Hantavirus pulmonary syndrome: current situation among rodent reservoirs and human population in the Xth Region, Chile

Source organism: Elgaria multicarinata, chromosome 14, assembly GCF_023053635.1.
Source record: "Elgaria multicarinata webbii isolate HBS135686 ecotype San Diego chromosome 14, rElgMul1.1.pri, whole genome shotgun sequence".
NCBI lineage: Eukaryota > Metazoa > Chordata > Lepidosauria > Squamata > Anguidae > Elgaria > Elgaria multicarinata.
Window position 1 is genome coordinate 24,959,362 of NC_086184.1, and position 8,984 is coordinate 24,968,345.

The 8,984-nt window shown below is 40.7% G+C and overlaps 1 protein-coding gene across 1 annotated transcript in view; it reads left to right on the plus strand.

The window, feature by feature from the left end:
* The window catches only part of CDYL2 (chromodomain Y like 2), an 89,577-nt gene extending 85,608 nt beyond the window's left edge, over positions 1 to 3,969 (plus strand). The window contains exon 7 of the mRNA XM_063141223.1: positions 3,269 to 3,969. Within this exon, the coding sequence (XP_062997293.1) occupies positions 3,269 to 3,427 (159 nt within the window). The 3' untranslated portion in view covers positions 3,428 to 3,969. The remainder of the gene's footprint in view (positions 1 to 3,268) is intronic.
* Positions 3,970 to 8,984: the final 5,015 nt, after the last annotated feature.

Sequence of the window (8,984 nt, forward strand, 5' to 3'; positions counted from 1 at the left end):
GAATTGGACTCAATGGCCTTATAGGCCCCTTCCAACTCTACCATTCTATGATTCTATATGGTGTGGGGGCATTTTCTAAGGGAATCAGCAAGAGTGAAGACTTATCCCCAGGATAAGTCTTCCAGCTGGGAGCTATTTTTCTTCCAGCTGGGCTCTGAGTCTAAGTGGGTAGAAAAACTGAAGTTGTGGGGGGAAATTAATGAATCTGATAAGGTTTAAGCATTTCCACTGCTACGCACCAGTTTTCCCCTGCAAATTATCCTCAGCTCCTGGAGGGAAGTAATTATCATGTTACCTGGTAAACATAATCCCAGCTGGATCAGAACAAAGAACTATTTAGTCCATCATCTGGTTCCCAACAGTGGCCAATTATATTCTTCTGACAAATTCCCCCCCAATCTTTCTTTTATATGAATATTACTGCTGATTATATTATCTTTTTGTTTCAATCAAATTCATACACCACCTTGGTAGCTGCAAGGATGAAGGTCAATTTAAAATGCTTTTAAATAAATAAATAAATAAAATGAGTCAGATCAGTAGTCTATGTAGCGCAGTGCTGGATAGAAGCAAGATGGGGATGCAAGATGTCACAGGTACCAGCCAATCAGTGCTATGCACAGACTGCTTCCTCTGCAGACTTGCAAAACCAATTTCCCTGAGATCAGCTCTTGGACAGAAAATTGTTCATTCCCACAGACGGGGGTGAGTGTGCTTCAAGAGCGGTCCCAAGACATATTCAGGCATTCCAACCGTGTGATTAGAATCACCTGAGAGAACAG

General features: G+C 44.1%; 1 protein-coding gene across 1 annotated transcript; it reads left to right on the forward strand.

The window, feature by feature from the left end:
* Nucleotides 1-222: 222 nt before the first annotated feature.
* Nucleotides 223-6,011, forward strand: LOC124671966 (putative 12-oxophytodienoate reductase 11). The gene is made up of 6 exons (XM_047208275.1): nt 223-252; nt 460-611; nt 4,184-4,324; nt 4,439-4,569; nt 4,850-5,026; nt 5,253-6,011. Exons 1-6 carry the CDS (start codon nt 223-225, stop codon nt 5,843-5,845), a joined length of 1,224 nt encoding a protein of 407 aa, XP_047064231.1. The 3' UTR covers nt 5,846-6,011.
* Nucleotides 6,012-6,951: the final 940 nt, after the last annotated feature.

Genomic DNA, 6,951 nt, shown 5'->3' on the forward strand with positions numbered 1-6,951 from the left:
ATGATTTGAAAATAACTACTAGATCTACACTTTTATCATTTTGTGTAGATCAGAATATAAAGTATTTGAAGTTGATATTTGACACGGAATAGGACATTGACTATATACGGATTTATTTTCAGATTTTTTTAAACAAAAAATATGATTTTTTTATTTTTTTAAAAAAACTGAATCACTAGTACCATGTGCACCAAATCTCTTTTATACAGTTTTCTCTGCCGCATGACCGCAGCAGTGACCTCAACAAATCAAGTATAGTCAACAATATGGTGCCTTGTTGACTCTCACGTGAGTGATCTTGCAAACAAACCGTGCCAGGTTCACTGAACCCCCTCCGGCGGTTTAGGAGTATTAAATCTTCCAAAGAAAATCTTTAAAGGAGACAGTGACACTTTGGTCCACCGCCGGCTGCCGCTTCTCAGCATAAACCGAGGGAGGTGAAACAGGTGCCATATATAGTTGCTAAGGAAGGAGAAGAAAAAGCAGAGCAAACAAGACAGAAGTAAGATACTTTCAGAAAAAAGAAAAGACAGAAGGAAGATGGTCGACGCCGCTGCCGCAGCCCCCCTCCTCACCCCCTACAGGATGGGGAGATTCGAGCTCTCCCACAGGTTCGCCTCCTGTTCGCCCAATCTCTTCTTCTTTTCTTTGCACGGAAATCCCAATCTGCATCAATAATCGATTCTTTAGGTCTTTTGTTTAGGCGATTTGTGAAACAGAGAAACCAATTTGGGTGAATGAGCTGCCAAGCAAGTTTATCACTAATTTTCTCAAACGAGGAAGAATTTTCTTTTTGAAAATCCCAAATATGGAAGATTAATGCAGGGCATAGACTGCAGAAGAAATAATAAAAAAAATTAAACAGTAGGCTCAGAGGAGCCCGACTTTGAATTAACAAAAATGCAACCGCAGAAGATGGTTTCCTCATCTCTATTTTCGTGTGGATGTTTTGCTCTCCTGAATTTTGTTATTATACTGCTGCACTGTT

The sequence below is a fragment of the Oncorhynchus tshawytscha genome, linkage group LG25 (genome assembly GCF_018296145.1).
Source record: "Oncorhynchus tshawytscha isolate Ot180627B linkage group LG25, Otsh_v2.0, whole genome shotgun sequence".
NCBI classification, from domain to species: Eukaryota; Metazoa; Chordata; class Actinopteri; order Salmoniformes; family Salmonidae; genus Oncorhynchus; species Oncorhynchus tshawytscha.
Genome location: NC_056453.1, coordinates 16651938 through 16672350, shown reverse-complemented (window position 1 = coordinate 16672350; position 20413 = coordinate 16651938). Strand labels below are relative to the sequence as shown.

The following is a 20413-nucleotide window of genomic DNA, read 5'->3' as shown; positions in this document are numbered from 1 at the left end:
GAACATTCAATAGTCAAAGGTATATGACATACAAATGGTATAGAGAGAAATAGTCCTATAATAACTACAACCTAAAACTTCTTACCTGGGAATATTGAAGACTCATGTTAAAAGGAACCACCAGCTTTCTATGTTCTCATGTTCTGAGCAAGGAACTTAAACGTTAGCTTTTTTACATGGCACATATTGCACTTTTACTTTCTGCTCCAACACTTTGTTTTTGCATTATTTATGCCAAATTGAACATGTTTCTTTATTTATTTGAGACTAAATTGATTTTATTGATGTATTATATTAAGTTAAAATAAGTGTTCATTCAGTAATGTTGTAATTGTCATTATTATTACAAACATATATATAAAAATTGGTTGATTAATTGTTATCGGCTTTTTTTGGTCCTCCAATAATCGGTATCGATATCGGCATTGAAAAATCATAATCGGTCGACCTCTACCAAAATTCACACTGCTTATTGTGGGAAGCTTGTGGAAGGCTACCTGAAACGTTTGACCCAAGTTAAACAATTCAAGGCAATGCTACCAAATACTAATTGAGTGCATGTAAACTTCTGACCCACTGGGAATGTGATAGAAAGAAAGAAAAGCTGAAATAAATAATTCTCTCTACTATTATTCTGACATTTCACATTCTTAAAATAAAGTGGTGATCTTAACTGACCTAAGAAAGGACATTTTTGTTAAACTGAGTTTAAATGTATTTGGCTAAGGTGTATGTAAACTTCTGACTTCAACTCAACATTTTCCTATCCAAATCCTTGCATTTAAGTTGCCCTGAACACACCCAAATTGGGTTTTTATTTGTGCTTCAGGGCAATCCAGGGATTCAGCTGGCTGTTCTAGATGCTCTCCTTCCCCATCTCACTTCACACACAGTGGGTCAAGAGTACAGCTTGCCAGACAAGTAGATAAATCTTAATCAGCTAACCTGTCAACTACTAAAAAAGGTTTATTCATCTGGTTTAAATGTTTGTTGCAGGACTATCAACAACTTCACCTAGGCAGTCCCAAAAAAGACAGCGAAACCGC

Background In Chile, three rodent species (O longicaudatus, A olivaceus and A longipilis) are distributed from The Pacific coast to the Andes mountains and represent nearly 90% of the rodents captured in the Xth Region. Aim: To stud)) the seroprevalence of Hantavirus among captured rodent species a) W its relationship with the appearance of human cases of pulmonary syndrome. Material and methods: From May 1998 to September 2001, 675 rodents were captured in the region. Serum samples were tested by ELISA for The presence of IgG antibodies against Andes and Sin Nombre virus. Sera from human cases with a suspected Hantavirus infection were analyzed for IgM antibodies against Black Lagoon virus and for IgG antibodies against Andes and Sin Nombre virus. Results: Twenty two of the 675 rodents were seropositive for the virus, 18 0 longicaudatus and 4 A longipilis. Regional seroprevalence ice changed from 2.2% in 1998, 0.0% in 1999, 1.0% in 2000 and up to 7.1% in 2001. A total of 77 positive human cases were studied from 1998 to March 2002. Although there were positive cases in all seasons, data showed a spring-summer seasonal preponderance. A relationship between the flowering of 'colihue' hushes and the increased values of rodent abundance, seroprevalence and positive animals was established. Conclusions: A dispersal movement of O longicaudatus to open habitals close to human outdoor activities during the dry season was confirmed (Rev Med Chile 2003; 131: 169- 76).

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